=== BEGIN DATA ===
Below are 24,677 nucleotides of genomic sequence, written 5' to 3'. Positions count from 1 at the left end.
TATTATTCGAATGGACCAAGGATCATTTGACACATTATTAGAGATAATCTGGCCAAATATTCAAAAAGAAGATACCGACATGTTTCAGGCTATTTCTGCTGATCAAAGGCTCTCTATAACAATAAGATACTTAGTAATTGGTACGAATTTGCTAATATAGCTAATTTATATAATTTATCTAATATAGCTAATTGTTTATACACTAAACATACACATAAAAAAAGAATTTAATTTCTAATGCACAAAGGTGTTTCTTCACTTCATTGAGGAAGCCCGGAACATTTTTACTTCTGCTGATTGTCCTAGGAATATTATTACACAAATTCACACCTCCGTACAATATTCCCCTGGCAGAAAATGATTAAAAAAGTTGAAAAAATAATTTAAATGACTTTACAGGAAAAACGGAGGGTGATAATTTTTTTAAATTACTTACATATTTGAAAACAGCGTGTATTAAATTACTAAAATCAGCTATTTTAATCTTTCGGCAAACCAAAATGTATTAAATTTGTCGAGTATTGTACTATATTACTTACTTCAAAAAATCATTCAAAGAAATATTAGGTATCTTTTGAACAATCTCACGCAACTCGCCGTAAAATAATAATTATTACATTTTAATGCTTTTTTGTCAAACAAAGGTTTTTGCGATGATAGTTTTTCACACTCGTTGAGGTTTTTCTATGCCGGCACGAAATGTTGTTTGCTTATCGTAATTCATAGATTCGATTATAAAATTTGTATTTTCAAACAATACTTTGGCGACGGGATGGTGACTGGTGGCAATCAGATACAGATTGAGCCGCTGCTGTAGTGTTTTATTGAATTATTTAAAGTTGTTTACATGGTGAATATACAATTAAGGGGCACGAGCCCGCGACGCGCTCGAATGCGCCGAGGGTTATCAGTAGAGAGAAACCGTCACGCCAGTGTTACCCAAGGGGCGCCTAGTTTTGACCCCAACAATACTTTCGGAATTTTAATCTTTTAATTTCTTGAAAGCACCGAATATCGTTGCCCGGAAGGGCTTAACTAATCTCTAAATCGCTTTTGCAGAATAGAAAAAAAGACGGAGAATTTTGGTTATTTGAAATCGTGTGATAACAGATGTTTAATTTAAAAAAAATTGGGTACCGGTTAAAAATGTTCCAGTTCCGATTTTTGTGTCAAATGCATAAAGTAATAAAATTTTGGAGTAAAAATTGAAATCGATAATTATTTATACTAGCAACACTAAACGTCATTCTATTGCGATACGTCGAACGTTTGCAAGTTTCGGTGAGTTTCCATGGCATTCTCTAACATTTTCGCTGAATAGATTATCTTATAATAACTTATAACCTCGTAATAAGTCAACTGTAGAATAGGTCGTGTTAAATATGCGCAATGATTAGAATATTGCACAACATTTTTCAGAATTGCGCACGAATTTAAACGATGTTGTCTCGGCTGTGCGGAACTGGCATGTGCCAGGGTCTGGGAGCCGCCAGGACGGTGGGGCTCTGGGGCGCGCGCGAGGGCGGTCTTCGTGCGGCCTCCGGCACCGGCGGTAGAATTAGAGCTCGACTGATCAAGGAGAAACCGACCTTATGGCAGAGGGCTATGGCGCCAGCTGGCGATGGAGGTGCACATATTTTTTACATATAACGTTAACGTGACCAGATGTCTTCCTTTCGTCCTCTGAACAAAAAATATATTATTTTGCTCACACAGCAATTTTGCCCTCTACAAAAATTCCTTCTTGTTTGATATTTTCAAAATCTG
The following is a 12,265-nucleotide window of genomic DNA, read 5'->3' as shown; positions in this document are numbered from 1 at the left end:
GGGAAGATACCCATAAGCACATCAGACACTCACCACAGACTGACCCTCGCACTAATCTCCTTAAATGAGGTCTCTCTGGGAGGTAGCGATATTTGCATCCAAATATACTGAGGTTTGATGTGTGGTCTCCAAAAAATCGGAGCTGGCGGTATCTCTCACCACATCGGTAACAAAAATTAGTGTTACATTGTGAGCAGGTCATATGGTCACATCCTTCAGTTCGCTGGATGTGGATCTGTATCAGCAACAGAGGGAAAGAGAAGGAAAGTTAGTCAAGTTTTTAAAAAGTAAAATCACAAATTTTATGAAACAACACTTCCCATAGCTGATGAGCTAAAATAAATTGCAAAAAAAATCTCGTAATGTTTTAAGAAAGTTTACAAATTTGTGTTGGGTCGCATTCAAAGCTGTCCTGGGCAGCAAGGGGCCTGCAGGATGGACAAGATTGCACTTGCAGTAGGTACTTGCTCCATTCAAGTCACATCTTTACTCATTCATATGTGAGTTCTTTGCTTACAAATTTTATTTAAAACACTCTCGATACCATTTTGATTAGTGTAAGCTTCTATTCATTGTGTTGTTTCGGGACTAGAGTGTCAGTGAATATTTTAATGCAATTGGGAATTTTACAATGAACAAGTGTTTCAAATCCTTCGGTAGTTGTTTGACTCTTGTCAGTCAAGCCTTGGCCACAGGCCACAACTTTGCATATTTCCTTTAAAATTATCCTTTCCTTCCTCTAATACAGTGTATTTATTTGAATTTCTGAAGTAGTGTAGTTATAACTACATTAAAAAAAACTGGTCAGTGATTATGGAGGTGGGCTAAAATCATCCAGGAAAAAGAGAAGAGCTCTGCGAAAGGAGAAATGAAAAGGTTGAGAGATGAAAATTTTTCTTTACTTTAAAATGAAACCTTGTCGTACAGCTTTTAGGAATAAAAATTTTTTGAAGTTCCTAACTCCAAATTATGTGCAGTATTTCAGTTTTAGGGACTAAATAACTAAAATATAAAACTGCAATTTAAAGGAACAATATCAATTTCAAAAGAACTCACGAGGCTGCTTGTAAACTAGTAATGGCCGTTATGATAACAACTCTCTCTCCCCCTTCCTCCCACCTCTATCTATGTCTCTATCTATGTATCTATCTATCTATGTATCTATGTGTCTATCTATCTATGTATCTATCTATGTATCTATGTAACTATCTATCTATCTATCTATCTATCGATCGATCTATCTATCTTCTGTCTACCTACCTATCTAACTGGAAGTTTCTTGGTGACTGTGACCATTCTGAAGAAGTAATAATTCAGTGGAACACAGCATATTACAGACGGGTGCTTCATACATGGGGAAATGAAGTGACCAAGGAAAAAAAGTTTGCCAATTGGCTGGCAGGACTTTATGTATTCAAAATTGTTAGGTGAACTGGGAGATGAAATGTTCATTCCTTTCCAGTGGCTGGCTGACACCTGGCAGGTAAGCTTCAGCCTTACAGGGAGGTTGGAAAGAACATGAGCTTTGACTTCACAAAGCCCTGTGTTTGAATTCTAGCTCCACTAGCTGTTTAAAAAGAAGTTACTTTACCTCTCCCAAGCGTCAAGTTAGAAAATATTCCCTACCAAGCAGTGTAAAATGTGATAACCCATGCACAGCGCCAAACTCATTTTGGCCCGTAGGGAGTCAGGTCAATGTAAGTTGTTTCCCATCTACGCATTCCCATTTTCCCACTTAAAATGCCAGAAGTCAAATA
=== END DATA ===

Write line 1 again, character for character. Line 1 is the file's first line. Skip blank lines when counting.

Below are 24,677 nucleotides of genomic sequence, written 5' to 3'. Positions count from 1 at the left end.